How do you make sure your latest speaker can withstand any type of music you throw at it? You test it and you test it hard.
For Sonos, this was a case of analysing some of the hottest tracks in the world and use them to stress test their new speaker, the updated Sonos Play:5. Not hot as in popularity, but using songs that actually heat up a speaker because of their ferocity.
The greatest challenge for the Sonos Play:5 was when alt rockers Rage Against The Machine were played on the machine. The band's riff-heavy, bass-laden sound was exactly what was needed to make sure the Play:5 could handle whatever consumers played through it. Sonos used Rage Against The Machine to make sure they didn't break the machine.
"We analysed the digital tracks of all of the music out there and found the ones that consume the most power, because loud speakers don't have flat power responses, circular responses generate more power, and it turns out Maggie's Farm by Rage Against The Machine is the track that is the worst out there for consuming power," explains Jon Reilly, senior product manager at Sonos.
"Maybe a listener will want to play Maggie's Farm on loop. They may also do that at 40 degrees Celsius, which is the highest operating temperature of the Play:5. So we test the speaker with Maggie's Farm at full volume at the highest temperature and we have to design a mechanism inside the Play:5 to ensure that none of the components exceed their specified temperature ranges.
"These are things that could degrade the lifespan of the product so by stacking all of those worst case scenarios together we ensure robustness and reliability."
For John and his team, this is just one facet to testing a new piece of kit at Sonos, a cog in a process that takes three years - something he is reminded of every day when he is in his office.
"It's a little depressing," says Reilly. "I have the original model [of the Play:5] that they did in the design stage, before we had an acoustic solution figured out. I have that in my office and I'm like, 'why did this take three years?' It's because it's actually really freaking hard to make that initial vision a reality."
This is especially true for the Sonos Play:5. It's a speaker that replaces the company's current flagship of the same name. After five years, the range has been given a complete refresh.
"We wanted to start from scratch with the Play:5 and it was the best thing we could possibly do," says Reilly. "Nothing was reused. We took the best driver we had in house then figured out how to make it better, designing it again afresh. We took the Play:1 speaker, updated it and put three into this system."
The result is the most-powerful speaker Sonos has ever produced, created with a sealed acoustic architecture, which offers better sounding bass than the original Play:5's vented casing. Inside are three 10cm woofers, 20mm tweeters on each side and a 22mm tweeter in the middle, all of which have been painstakingly built over the last three years to withstand Maggie's Farm.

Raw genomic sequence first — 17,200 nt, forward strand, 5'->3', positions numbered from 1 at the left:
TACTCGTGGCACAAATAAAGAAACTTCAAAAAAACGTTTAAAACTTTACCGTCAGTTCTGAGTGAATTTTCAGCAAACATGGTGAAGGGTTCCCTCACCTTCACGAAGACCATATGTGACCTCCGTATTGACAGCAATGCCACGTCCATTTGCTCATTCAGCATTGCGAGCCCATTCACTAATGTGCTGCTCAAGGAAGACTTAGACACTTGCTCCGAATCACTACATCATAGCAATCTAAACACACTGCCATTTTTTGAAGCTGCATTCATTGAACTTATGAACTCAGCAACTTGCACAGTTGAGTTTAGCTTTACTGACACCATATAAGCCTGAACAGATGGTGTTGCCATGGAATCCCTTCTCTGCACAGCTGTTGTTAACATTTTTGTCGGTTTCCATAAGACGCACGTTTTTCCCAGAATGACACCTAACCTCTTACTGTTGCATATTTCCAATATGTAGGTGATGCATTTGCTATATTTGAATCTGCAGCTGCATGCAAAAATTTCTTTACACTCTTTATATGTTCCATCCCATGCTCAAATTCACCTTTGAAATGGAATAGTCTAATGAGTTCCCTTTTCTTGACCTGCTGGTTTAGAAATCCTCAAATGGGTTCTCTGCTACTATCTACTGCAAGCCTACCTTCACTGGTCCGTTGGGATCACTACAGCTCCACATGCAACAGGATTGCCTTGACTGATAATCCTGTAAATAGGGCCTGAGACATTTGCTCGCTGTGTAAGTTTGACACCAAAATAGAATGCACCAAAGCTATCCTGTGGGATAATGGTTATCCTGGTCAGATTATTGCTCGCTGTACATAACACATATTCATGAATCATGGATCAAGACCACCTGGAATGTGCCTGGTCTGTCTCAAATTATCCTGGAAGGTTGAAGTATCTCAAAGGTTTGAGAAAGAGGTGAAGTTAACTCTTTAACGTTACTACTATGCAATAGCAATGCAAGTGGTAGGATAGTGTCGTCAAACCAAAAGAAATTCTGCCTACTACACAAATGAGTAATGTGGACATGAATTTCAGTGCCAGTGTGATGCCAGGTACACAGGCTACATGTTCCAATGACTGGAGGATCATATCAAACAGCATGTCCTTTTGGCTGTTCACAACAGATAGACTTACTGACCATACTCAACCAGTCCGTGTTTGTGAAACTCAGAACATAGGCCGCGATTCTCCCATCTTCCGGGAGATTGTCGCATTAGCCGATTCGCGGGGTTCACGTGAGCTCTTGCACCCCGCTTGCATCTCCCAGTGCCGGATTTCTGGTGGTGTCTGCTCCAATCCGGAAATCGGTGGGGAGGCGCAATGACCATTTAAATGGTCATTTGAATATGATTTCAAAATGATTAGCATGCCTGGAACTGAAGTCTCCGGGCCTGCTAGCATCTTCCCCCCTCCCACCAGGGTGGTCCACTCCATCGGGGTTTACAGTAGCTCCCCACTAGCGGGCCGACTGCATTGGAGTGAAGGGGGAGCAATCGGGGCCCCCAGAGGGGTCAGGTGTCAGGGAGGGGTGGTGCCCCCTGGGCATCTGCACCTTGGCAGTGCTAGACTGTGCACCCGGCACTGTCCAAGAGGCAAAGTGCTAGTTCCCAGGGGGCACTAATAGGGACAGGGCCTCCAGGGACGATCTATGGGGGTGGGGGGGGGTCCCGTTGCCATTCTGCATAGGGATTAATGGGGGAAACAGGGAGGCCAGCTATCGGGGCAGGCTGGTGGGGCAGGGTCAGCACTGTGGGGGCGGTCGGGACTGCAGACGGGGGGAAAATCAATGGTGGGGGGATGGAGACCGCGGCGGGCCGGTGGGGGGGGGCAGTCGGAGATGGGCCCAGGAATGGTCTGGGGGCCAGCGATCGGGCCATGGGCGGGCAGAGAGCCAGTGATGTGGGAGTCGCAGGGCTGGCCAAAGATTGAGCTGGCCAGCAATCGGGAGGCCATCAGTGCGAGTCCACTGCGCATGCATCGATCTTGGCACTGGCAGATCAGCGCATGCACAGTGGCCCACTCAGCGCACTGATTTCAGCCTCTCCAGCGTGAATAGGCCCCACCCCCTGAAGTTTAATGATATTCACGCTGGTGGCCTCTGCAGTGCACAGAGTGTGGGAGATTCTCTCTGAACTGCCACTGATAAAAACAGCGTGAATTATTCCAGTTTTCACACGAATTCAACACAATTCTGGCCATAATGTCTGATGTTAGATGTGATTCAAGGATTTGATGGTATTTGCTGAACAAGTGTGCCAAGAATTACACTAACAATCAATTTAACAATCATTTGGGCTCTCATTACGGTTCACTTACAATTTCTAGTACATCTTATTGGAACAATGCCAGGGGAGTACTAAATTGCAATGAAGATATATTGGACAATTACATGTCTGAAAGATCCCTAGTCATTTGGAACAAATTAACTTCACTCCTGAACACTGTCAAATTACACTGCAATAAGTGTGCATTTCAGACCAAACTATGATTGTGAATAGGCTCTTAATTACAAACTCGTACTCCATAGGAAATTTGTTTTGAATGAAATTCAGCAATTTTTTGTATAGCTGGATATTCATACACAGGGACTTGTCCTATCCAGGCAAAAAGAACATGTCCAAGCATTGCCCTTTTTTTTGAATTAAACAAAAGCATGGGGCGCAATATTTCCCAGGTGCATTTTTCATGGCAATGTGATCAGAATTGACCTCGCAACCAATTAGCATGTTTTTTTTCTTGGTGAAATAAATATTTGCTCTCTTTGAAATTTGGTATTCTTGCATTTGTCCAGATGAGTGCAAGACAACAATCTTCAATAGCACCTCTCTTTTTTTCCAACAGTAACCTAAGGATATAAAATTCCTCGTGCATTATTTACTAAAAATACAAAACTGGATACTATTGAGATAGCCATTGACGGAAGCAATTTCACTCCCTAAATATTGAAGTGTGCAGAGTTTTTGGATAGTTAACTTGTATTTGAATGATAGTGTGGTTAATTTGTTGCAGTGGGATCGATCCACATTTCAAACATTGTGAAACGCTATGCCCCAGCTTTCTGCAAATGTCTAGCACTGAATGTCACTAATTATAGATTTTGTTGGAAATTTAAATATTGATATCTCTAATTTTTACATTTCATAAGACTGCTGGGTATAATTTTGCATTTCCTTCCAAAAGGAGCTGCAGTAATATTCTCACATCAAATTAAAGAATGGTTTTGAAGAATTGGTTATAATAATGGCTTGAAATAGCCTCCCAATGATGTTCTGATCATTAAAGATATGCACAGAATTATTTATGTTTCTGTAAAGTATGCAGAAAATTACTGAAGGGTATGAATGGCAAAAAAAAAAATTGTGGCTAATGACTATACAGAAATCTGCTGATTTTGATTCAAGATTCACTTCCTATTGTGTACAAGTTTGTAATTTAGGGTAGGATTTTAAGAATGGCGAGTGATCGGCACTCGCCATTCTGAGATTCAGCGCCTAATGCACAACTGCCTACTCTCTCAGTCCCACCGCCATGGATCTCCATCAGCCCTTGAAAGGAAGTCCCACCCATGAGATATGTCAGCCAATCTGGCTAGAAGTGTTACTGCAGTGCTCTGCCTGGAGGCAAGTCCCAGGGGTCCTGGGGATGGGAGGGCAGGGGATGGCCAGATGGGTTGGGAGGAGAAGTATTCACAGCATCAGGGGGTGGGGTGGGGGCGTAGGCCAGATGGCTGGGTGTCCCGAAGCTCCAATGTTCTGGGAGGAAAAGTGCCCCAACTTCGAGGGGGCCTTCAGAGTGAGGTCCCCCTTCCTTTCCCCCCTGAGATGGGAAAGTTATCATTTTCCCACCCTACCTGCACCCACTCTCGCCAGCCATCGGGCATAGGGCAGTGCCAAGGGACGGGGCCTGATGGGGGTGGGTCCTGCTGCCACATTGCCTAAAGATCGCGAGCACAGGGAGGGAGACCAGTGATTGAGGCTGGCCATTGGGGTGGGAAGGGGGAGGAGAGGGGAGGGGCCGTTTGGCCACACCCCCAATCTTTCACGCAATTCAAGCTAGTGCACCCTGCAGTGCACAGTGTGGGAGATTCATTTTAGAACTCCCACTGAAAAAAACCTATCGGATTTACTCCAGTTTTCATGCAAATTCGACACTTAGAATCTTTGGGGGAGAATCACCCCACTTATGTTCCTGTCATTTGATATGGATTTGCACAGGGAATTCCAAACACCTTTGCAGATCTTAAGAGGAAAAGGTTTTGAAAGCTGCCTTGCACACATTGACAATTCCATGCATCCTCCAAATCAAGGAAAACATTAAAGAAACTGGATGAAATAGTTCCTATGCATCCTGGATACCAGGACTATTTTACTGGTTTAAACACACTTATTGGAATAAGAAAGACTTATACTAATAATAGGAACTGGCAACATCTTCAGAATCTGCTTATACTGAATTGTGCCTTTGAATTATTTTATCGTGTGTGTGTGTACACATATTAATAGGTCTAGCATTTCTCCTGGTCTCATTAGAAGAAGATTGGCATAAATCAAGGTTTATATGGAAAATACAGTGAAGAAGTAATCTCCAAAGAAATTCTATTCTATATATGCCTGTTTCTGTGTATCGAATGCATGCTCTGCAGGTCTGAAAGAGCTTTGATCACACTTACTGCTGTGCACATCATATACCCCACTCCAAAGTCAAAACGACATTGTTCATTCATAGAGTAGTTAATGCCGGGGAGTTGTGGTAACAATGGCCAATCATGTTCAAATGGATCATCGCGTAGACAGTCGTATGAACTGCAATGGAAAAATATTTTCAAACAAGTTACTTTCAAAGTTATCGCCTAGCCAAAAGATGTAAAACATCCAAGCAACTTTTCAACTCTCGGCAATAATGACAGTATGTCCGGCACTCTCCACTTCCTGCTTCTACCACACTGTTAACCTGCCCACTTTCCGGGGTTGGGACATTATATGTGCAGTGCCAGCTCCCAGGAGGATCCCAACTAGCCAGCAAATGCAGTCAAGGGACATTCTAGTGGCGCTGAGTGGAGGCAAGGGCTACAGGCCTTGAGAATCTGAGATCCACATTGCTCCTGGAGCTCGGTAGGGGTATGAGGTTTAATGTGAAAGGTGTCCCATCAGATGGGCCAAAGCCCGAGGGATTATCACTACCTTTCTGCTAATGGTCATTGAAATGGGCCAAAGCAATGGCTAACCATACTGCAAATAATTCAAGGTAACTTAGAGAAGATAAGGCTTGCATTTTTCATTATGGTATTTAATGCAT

Fixing a hole
Tad Toulis, Sonos VP of Design, knows all-too well the time it takes to create something new at Sonos - he is part of a design team that make a sure that the look and feel of a device isn't compromised, even if it means things take a little longer.
One of the most-interesting aspects of the Play:5 may well be overlooked by some - the logo tag in the middle of the device. It's not just a signifier for the brand but an important anchor point for the user. The Play:5 has ditched physical buttons in favour of touchscreen controls on the top of the device. The logo is at the centre of this control, so users can swipe volume up and down without thinking about where on the speaker the touch controls are, something that had to be fought for in the design process.
"One of the things that's fascinating at Sonos is when design and sound are in a great stalemate. It's a bit like how a diamond is formed under extreme pressure," says Toulis. "We feel that the creative process works really well when you live in that tension for a long time."
This creative process was tested with the introduction of a tag which needed to have complete acoustic transparency. If the tag influenced the sound from the speaker in any way, then the engineers would not have allowed it to take centre stage on the device.
"When two parties are asking you to move your bit, because of the importance of it, you realise you are standing on the precipice of a good problem," says Toulis. "The initial response was that you can't put anything in front of a driver but luckily we hit a breakthrough when we pointed out that the grill goes in front of the driver, so why not the logo tag?"
To make it work, the design and engineering teams came up with a solution that was acoustically sound. This small tag was perforated with 800 holes, all lasered, to make sure there was no audible difference. This is on top of the 60,000 holes that the grill has to make sure the acoustics are as clear as they can be.
"To me that's a perfect example of making things work," says Toulis. "There looked to be no outcome that was acceptable but we threw out our preconceptions and found a solution that met the criteria."